*Clinical/Medical Disclaimer: both Imagination Exhaustion and Imagination Fatigue or terms I have fictionalized/created for the purposes of this post. These are NOT actual medical conditions that I am aware of or have done any actual valid research on. If interested in these terms more seriously or if you are suffering from any unexplained side effects, please call your doctor immediately or seek help at your nearest emergency room.

From Writer to Scribe – Proof Handwriting Can = Creativity

I’ve been hearing the experts say that they all start by handwriting their stories before taking to the keyboard. Most of them confess to writing an average of 100 pages into a book before they switch over to their preferred tech.

They also say they always travel with small notes or their journals to be able to write down wayward thoughts, unexpected ideas or dialogue while eavesdropping.

I will admit, as much as I say I want to live the life of a writer, I confess with some shame that I do not employ these strategies or follow these solid fragments of writing wisdom.

I do keep journals with tons of ideas, story beginnings (more of them than I care to count) – but for the most part, the writing in my journals or notebooks happens while I am sitting in front of the laptop staring at the blank page.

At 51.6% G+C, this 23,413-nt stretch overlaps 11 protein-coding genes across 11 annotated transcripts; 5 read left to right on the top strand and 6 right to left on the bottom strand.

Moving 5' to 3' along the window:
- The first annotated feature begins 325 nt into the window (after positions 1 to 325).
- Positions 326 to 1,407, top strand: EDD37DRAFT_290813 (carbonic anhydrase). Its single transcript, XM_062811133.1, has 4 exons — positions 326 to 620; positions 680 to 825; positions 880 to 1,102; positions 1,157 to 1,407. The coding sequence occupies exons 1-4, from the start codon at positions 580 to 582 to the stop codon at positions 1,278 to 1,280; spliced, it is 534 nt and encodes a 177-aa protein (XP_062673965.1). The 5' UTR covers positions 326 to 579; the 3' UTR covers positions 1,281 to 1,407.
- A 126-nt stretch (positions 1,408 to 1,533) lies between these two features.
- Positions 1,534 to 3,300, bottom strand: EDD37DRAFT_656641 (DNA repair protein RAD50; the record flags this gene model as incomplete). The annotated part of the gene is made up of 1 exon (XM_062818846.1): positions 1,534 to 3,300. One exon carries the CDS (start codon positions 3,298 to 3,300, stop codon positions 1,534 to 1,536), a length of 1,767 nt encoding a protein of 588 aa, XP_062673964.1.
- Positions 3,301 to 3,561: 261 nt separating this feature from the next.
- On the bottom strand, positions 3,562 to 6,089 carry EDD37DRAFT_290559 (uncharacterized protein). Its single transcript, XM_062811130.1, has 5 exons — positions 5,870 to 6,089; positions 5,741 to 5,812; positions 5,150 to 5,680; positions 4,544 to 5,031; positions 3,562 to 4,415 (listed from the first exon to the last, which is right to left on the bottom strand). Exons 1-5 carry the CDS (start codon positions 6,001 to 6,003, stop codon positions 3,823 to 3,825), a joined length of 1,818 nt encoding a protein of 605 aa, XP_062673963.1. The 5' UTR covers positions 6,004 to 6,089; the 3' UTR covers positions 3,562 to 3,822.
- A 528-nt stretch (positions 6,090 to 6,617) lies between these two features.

This maybe why I have struggled with forward movement lately. This maybe why I have been story-hopping from one unfinished manuscript to the next – I’ve clearly lacked direction.

This morning, despite having decided I would sleep in during my Fall break from school, I popped out of bed at 8:11 a.m. and decided why not just stay up. I felt unusually awake and didn’t even feel a need to pump myself full of caffeine to start my writing day. I simply made the necessary stop at the bathroom, concluded my morning routine and headed – not to the laptop – but grabbed a brand new notebook I had bought at an office supply depot the previous day, I reached for the nearest pen (without scrutiny for type or color) and began the first sentence that had prompted my out of bed.